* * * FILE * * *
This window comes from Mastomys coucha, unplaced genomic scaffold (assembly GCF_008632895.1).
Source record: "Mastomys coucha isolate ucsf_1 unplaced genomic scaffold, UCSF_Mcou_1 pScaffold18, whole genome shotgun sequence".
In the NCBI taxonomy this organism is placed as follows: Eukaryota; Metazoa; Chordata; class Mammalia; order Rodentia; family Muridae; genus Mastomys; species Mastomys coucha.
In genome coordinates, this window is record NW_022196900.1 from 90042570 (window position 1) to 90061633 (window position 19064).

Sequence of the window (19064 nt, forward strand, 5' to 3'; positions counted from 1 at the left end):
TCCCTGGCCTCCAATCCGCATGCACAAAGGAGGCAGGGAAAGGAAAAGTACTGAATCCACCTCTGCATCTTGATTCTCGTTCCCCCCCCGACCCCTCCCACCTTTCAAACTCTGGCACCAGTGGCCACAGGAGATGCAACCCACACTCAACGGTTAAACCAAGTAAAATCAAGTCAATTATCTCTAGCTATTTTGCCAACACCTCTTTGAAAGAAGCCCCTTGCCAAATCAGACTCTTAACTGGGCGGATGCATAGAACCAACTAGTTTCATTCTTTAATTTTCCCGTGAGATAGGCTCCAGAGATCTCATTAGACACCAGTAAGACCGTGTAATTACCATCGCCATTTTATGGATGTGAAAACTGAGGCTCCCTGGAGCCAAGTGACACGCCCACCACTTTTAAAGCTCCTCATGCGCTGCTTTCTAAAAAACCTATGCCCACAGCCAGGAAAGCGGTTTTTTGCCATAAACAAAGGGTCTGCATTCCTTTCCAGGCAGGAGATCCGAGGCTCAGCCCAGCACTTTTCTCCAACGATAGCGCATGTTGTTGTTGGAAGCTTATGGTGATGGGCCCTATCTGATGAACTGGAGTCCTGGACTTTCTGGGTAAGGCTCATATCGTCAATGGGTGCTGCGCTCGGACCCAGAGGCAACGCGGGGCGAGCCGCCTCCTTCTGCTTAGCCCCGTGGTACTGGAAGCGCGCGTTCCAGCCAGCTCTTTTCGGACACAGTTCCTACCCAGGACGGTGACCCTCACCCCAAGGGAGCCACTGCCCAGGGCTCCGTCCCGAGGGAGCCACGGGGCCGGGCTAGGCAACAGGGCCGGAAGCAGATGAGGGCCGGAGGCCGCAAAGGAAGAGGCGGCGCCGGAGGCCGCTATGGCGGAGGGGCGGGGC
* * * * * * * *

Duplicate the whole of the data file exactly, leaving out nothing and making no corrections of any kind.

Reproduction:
This window comes from Mastomys coucha, unplaced genomic scaffold (assembly GCF_008632895.1).
Source record: "Mastomys coucha isolate ucsf_1 unplaced genomic scaffold, UCSF_Mcou_1 pScaffold18, whole genome shotgun sequence".
In the NCBI taxonomy this organism is placed as follows: Eukaryota; Metazoa; Chordata; class Mammalia; order Rodentia; family Muridae; genus Mastomys; species Mastomys coucha.
In genome coordinates, this window is record NW_022196900.1 from 90042570 (window position 1) to 90061633 (window position 19064).

Sequence of the window (19064 nt, forward strand, 5' to 3'; positions counted from 1 at the left end):
TCCCTGGCCTCCAATCCGCATGCACAAAGGAGGCAGGGAAAGGAAAAGTACTGAATCCACCTCTGCATCTTGATTCTCGTTCCCCCCCCGACCCCTCCCACCTTTCAAACTCTGGCACCAGTGGCCACAGGAGATGCAACCCACACTCAACGGTTAAACCAAGTAAAATCAAGTCAATTATCTCTAGCTATTTTGCCAACACCTCTTTGAAAGAAGCCCCTTGCCAAATCAGACTCTTAACTGGGCGGATGCATAGAACCAACTAGTTTCATTCTTTAATTTTCCCGTGAGATAGGCTCCAGAGATCTCATTAGACACCAGTAAGACCGTGTAATTACCATCGCCATTTTATGGATGTGAAAACTGAGGCTCCCTGGAGCCAAGTGACACGCCCACCACTTTTAAAGCTCCTCATGCGCTGCTTTCTAAAAAACCTATGCCCACAGCCAGGAAAGCGGTTTTTTGCCATAAACAAAGGGTCTGCATTCCTTTCCAGGCAGGAGATCCGAGGCTCAGCCCAGCACTTTTCTCCAACGATAGCGCATGTTGTTGTTGGAAGCTTATGGTGATGGGCCCTATCTGATGAACTGGAGTCCTGGACTTTCTGGGTAAGGCTCATATCGTCAATGGGTGCTGCGCTCGGACCCAGAGGCAACGCGGGGCGAGCCGCCTCCTTCTGCTTAGCCCCGTGGTACTGGAAGCGCGCGTTCCAGCCAGCTCTTTTCGGACACAGTTCCTACCCAGGACGGTGACCCTCACCCCAAGGGAGCCACTGCCCAGGGCTCCGTCCCGAGGGAGCCACGGGGCCGGGCTAGGCAACAGGGCCGGAAGCAGATGAGGGCCGGAGGCCGCAAAGGAAGAGGCGGCGCCGGAGGCCGCTATGGCGGAGGGGCGGGGC